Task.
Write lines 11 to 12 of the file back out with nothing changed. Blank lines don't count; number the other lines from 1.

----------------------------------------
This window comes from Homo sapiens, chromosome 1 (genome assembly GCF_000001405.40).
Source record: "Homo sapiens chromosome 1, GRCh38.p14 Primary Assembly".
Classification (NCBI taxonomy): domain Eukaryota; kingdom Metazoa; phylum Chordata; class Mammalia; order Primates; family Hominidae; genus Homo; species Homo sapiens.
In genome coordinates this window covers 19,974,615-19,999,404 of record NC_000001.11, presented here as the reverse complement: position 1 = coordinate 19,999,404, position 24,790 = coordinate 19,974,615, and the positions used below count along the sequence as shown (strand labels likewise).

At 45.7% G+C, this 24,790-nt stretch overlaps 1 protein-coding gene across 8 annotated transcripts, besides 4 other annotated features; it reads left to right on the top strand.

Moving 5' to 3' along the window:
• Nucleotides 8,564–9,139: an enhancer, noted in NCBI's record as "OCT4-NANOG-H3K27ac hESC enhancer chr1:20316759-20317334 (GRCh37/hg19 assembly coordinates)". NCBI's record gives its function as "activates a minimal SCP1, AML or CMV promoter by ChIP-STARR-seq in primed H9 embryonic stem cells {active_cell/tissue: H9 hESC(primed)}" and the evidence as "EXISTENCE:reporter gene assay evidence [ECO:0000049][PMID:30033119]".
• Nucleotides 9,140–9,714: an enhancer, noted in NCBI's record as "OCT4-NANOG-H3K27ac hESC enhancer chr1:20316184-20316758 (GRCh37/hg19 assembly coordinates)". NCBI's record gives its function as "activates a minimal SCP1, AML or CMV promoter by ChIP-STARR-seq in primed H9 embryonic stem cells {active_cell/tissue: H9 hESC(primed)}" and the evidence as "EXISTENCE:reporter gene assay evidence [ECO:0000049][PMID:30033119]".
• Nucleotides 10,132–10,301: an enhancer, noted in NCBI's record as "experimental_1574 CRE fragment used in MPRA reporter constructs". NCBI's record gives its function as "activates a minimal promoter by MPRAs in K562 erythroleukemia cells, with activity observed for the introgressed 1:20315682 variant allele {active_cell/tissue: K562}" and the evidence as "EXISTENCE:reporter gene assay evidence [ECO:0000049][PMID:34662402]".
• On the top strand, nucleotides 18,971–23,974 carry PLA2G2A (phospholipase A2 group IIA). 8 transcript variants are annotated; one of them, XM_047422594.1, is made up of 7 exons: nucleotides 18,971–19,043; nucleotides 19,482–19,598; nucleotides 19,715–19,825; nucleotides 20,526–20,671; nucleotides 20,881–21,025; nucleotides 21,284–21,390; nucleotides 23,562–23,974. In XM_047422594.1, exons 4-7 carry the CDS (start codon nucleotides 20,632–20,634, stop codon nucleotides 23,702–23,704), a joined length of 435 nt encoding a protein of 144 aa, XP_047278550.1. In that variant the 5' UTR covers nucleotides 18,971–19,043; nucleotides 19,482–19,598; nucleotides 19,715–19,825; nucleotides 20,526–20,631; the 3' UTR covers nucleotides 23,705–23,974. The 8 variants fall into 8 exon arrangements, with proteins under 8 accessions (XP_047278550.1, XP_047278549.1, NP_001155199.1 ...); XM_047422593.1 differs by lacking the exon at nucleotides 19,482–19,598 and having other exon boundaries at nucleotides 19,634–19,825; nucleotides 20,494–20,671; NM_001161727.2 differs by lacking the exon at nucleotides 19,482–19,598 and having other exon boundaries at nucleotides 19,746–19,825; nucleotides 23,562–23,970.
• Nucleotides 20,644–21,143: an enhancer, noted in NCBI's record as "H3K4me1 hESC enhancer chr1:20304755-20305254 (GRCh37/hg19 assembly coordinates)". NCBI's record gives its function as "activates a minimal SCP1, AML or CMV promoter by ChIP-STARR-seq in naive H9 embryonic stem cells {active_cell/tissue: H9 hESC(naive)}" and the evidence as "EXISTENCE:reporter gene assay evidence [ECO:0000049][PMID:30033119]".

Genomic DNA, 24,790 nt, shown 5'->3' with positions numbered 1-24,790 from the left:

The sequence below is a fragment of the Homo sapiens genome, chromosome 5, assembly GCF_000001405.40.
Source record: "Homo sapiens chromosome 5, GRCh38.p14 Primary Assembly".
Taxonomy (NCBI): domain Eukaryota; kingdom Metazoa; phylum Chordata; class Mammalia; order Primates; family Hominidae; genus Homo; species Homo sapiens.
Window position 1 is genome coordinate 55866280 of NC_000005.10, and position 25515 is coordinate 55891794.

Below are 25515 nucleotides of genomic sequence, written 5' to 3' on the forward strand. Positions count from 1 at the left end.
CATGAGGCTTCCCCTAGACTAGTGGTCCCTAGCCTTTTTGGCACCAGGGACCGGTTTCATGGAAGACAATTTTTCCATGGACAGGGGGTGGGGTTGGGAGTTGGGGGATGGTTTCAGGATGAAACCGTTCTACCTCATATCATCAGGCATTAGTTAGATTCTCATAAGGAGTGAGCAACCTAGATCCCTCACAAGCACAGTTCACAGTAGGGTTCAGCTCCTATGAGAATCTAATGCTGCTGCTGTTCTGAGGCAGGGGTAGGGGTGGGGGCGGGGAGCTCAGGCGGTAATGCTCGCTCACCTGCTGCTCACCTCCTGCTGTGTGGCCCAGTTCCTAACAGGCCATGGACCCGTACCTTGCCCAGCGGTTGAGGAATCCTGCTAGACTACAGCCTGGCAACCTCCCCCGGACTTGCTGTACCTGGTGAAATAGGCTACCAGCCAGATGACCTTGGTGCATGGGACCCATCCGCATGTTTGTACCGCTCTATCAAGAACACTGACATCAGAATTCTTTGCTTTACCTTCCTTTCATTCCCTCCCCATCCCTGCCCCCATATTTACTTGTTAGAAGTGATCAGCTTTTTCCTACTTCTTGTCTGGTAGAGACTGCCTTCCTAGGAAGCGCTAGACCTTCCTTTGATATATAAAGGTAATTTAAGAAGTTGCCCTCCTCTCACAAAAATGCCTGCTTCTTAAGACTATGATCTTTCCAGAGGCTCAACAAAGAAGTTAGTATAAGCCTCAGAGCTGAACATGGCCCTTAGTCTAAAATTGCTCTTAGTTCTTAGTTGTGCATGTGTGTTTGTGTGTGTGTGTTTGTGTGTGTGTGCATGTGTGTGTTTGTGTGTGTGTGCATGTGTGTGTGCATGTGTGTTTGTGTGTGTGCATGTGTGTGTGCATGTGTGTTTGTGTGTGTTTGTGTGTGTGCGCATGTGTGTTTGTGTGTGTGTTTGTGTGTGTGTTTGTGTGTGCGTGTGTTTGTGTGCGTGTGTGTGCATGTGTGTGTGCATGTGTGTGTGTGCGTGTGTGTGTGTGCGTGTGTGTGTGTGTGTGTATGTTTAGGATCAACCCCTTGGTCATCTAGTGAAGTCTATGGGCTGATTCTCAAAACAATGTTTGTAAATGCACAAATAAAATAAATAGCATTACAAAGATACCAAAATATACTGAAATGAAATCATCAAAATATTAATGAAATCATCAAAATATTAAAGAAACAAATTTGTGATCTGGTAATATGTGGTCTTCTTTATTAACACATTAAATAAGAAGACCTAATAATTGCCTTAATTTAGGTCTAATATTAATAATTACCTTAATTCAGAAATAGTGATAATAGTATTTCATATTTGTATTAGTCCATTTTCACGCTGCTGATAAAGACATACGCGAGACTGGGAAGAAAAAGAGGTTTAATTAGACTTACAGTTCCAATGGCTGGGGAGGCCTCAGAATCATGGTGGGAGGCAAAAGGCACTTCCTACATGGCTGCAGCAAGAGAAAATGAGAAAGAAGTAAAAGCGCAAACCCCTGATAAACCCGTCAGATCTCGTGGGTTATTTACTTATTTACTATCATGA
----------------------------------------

• Nucleotides 20,644–21,143: an enhancer, noted in NCBI's record as "H3K4me1 hESC enhancer chr1:20304755-20305254 (GRCh37/hg19 assembly coordinates)". NCBI's record gives its function as "activates a minimal SCP1, AML or CMV promoter by ChIP-STARR-seq in naive H9 embryonic stem cells {active_cell/tissue: H9 hESC(naive)}" and the evidence as "EXISTENCE:reporter gene assay evidence [ECO:0000049][PMID:30033119]".

Genomic DNA, 24,790 nt, shown 5'->3' with positions numbered 1-24,790 from the left: